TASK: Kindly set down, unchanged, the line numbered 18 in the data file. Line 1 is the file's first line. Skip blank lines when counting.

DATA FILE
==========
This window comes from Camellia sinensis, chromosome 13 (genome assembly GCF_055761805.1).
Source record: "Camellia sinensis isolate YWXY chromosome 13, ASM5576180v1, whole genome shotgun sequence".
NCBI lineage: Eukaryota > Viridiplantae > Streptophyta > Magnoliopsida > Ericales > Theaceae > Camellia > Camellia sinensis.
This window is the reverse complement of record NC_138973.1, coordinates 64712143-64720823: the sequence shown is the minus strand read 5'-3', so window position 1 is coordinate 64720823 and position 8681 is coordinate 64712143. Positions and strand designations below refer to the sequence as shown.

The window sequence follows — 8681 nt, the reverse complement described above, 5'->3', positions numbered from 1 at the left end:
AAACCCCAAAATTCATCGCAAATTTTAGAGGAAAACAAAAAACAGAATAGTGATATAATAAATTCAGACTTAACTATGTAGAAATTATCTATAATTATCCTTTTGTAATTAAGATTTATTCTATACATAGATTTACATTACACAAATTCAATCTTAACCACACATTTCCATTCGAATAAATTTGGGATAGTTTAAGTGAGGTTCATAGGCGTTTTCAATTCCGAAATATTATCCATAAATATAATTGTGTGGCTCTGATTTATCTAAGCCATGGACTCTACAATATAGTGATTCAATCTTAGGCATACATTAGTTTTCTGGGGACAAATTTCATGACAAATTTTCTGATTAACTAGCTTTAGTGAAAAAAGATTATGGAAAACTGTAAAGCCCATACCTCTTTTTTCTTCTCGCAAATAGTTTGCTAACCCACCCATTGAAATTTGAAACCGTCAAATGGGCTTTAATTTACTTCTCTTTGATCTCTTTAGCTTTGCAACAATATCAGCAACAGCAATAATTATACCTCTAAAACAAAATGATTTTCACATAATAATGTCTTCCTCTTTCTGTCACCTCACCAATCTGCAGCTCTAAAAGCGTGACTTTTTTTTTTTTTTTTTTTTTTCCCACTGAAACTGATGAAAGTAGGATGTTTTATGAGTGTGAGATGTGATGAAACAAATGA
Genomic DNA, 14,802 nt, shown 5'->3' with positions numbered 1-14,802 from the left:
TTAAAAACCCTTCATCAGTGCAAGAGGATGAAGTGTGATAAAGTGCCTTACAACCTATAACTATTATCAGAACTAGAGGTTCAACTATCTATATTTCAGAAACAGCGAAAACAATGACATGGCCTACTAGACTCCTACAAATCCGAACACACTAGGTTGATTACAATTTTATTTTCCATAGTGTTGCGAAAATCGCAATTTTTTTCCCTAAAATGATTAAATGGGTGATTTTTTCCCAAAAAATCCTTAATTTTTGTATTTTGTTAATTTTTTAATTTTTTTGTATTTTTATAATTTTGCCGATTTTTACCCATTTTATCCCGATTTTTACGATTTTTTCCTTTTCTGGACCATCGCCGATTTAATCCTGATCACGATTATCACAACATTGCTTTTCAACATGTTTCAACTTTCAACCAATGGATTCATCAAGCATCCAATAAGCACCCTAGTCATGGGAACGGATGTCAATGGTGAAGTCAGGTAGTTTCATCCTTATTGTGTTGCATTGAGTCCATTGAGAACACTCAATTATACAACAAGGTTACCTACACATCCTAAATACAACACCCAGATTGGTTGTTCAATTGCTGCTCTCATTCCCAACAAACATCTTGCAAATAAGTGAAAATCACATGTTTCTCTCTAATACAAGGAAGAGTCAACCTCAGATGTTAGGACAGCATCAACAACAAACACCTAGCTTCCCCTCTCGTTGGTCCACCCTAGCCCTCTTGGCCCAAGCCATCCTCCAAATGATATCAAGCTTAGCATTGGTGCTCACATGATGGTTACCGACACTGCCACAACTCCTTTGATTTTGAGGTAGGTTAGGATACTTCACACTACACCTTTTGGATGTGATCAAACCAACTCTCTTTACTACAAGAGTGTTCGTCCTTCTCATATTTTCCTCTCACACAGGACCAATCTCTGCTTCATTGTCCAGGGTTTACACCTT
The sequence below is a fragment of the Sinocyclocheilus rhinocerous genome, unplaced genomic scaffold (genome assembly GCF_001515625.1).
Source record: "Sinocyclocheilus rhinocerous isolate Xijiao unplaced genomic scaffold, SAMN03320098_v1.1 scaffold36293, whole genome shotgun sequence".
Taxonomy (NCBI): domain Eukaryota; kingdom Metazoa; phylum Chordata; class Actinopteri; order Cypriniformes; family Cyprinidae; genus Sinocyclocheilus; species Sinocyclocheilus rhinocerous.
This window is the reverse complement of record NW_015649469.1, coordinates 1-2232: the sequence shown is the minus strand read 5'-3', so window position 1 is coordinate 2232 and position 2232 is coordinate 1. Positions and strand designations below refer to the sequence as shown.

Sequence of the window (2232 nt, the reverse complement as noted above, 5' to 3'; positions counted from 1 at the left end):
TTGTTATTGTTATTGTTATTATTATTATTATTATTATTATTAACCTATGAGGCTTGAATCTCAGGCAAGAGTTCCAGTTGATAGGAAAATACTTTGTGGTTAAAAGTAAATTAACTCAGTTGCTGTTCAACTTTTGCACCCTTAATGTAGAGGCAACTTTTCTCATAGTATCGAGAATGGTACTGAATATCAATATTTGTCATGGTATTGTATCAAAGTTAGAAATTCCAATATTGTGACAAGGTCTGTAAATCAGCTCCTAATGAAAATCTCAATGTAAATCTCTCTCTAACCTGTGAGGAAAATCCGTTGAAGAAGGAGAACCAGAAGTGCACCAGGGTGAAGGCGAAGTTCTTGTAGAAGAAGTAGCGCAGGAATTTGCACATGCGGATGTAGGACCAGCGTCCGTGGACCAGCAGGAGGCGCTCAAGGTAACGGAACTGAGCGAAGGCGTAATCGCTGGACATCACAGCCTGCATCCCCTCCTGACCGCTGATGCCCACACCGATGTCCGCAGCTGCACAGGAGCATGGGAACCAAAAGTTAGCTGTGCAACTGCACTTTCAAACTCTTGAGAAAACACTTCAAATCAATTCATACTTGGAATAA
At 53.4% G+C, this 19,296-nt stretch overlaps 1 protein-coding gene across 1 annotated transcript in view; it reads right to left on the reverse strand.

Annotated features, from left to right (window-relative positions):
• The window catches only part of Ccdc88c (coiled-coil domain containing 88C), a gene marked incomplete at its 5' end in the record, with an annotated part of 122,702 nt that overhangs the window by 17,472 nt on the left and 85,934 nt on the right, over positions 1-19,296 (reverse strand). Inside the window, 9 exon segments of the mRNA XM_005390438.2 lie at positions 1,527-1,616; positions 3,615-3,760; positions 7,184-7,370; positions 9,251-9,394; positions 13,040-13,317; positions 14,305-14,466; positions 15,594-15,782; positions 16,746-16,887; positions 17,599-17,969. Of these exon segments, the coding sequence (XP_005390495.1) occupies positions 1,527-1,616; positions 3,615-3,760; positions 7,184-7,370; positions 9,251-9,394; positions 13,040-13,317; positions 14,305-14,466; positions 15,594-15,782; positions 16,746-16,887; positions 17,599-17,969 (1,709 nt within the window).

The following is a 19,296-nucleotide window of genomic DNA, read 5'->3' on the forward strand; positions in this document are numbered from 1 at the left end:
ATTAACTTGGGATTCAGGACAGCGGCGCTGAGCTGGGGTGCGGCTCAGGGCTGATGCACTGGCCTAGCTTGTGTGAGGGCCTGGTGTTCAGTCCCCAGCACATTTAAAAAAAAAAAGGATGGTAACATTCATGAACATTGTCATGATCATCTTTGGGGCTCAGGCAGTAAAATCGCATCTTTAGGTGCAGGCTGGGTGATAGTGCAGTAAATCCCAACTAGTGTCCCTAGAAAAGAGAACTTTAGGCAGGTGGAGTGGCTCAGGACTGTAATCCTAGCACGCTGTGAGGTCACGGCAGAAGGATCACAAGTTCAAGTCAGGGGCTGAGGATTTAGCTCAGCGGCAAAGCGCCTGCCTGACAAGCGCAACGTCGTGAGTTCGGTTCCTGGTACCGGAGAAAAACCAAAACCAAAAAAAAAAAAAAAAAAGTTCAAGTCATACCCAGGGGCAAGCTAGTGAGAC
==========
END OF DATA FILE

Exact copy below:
The following is a 19,296-nucleotide window of genomic DNA, read 5'->3' on the forward strand; positions in this document are numbered from 1 at the left end: